L-carnitine is a naturally occurring compound in the body: in the liver and kidneys, and then transported to other tissues such as the brain and heart. As L-carnitine, acetyl-L-carnitine is used as an antioxidant and promotes the production of glutathione and free radical scavenging in cells.
What are the benefits of acetyl L-carnitine?
Because L-carnitine is involved in cell metabolism, acetyl-L-carnitine helps increase energy production in the mitochondria, the “powerhouse” of all cells, and thus can generally increase physical and mental energy. As a dietary supplement, acetyl-L-carnitine is often used to improve memory and has been studied as possible support for the treatment of Alzheimer’s disease. As for the other benefits of acetyl-L-carnitine, this can help alleviate the symptoms of depression and may be useful in the treatment of Parkinson’s disease, stroke, and Peyronie’s disease. In addition, daily supplementation of acetyl-L-carnitine can have a protective effect on the central nervous system and heart. There is also evidence that acetyl-L-carnitine can improve visual memory and attention in people with Down’s syndrome; Clinical data indicate that they may also slow down age-related mental retardation, which is not related to Alzheimer’s disease.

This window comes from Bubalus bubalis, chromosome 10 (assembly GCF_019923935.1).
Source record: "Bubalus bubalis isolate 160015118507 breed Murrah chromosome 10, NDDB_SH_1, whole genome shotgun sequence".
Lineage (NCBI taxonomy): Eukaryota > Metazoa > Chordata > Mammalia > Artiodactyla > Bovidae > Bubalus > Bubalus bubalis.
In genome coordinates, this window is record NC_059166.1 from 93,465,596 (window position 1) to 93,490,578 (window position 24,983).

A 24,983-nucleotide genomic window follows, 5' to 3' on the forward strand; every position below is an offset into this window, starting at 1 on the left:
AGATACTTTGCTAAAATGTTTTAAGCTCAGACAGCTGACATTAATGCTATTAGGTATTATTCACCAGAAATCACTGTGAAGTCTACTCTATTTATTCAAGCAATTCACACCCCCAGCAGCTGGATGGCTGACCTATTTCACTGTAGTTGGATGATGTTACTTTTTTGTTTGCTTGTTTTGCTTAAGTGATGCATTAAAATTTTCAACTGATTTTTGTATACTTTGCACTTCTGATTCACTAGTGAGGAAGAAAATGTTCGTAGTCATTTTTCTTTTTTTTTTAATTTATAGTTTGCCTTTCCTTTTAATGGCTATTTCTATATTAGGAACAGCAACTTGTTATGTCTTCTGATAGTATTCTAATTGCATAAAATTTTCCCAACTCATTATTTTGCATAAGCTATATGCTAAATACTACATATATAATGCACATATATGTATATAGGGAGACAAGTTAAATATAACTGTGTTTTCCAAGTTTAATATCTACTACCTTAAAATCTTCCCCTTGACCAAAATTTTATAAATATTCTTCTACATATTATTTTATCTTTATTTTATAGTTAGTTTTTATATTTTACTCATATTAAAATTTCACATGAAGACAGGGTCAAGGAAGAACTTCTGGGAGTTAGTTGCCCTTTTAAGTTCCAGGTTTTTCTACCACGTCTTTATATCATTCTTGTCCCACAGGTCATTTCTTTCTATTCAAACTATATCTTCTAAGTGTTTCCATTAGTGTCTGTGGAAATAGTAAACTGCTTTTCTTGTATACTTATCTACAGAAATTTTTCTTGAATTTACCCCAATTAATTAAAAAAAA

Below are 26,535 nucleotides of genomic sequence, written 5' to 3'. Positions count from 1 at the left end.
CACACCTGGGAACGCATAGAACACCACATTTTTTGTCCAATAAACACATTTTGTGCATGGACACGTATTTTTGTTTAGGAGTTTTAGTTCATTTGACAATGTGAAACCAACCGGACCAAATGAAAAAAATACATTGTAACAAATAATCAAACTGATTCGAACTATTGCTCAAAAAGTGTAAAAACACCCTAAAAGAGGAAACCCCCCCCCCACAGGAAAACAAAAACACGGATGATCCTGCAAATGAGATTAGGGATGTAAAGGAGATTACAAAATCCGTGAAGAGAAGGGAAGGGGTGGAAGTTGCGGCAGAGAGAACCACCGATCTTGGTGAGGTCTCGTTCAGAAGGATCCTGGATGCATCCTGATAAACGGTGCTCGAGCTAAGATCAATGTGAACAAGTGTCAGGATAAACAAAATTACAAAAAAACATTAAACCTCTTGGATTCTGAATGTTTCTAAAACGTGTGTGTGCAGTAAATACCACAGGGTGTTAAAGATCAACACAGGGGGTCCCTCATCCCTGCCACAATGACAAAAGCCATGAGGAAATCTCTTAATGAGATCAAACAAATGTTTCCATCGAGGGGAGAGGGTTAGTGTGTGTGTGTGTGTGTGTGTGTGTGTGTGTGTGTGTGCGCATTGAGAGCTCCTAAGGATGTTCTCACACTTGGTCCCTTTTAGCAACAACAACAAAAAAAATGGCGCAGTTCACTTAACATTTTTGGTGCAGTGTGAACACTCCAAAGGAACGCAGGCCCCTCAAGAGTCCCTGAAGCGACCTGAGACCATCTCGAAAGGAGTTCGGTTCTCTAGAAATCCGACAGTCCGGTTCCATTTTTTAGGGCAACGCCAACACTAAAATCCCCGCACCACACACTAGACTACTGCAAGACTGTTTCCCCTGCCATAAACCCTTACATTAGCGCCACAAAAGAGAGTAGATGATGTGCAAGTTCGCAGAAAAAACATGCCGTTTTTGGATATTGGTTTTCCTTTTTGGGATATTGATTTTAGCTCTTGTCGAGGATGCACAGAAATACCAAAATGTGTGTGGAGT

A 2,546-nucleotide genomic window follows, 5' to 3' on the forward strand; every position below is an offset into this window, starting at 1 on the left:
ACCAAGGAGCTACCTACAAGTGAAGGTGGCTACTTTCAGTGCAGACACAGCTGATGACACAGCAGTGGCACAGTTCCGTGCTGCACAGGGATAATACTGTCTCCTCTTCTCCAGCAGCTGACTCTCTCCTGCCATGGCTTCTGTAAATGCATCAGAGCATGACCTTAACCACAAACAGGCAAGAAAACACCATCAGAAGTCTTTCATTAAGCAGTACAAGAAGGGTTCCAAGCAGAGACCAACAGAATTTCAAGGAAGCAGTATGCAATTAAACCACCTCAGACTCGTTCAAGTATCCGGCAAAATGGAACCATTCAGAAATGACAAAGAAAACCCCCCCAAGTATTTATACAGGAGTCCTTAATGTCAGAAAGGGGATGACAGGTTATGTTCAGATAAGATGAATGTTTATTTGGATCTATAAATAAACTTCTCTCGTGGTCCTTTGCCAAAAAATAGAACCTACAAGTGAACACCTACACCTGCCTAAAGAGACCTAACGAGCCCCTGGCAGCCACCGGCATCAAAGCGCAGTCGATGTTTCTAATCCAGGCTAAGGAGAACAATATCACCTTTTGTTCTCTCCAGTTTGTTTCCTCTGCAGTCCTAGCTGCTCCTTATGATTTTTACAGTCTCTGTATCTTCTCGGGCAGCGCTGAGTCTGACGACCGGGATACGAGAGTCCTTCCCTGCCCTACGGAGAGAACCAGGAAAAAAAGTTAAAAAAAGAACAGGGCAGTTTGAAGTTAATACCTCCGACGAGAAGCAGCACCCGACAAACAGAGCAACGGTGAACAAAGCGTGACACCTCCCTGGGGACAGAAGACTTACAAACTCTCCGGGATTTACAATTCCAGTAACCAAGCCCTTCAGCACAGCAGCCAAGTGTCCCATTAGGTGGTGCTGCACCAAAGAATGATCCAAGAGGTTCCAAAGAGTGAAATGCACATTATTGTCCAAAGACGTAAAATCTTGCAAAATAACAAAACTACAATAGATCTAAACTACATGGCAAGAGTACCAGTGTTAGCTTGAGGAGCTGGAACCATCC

What are the symptoms of acetyl-L-carnitine deficiency?
Healthy people usually synthesize enough L-carnitine to avoid deficiency.
How much of acetyl-L-carnitine does an adult need?
Dr. Weil recommends 500 to 1500mg per day.
How much does a child need?
Children should not take acetyl-L-carnitine.
How to get enough acetyl-L-carnitine from food?
The main source of the acetyl-L-carnitine diet is red meat, especially mutton.
Is there any risk associated with too much acetyl-L-carnitine?
Side effects include: mild gastrointestinal symptoms such as nausea, vomiting, abdominal cramps and headache; agitation or anxiety; increased frequency of attacks in people with seizure disorders. People with Alzheimer’s disease may have psychiatric disorders such as depression and confusion, but there is no certainty as to whether these effects are due to acetyl-L-carnitine or the disease itself. Some data indicate that acetyl-L-carnitine can interfere with thyroid metabolism.
Are there any other special considerations?
To compensate for any effects in the digestive system, it is advisable to take acetyl-L-carnitine with food.
If you have a reflux disease of the oesophagus, consult your physician before taking acetyl-L-carnitine.
Pregnant women and lactating women are not advised to consume acetyl-L-carnitine.